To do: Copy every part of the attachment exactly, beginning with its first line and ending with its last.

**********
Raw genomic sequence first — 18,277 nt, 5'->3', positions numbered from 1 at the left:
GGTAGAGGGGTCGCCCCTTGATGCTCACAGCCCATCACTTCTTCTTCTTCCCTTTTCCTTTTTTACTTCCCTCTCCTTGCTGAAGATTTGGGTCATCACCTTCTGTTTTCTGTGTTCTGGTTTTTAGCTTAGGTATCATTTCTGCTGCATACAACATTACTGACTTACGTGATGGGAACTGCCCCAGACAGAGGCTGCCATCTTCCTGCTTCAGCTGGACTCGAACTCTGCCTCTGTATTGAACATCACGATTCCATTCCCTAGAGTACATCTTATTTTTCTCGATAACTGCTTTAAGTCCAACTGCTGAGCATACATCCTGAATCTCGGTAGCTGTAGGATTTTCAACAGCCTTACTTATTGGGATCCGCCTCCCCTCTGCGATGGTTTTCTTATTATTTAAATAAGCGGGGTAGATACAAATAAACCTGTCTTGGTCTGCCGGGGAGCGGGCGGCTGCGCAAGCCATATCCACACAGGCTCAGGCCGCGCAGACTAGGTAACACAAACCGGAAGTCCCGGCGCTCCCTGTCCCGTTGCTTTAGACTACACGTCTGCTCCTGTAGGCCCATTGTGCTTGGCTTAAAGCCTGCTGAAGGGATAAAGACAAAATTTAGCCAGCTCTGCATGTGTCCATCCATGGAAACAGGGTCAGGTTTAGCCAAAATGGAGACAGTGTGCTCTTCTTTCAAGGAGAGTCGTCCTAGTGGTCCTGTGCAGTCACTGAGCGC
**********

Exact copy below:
Raw genomic sequence first — 18,277 nt, 5'->3', positions numbered from 1 at the left:
GGTAGAGGGGTCGCCCCTTGATGCTCACAGCCCATCACTTCTTCTTCTTCCCTTTTCCTTTTTTACTTCCCTCTCCTTGCTGAAGATTTGGGTCATCACCTTCTGTTTTCTGTGTTCTGGTTTTTAGCTTAGGTATCATTTCTGCTGCATACAACATTACTGACTTACGTGATGGGAACTGCCCCAGACAGAGGCTGCCATCTTCCTGCTTCAGCTGGACTCGAACTCTGCCTCTGTATTGAACATCACGATTCCATTCCCTAGAGTACATCTTATTTTTCTCGATAACTGCTTTAAGTCCAACTGCTGAGCATACATCCTGAATCTCGGTAGCTGTAGGATTTTCAACAGCCTTACTTATTGGGATCCGCCTCCCCTCTGCGATGGTTTTCTTATTATTTAAATAAGCGGGGTAGATACAAATAAACCTGTCTTGGTCTGCCGGGGAGCGGGCGGCTGCGCAAGCCATATCCACACAGGCTCAGGCCGCGCAGACTAGGTAACACAAACCGGAAGTCCCGGCGCTCCCTGTCCCGTTGCTTTAGACTACACGTCTGCTCCTGTAGGCCCATTGTGCTTGGCTTAAAGCCTGCTGAAGGGATAAAGACAAAATTTAGCCAGCTCTGCATGTGTCCATCCATGGAAACAGGGTCAGGTTTAGCCAAAATGGAGACAGTGTGCTCTTCTTTCAAGGAGAGTCGTCCTAGTGGTCCTGTGCAGTCACTGAGCGC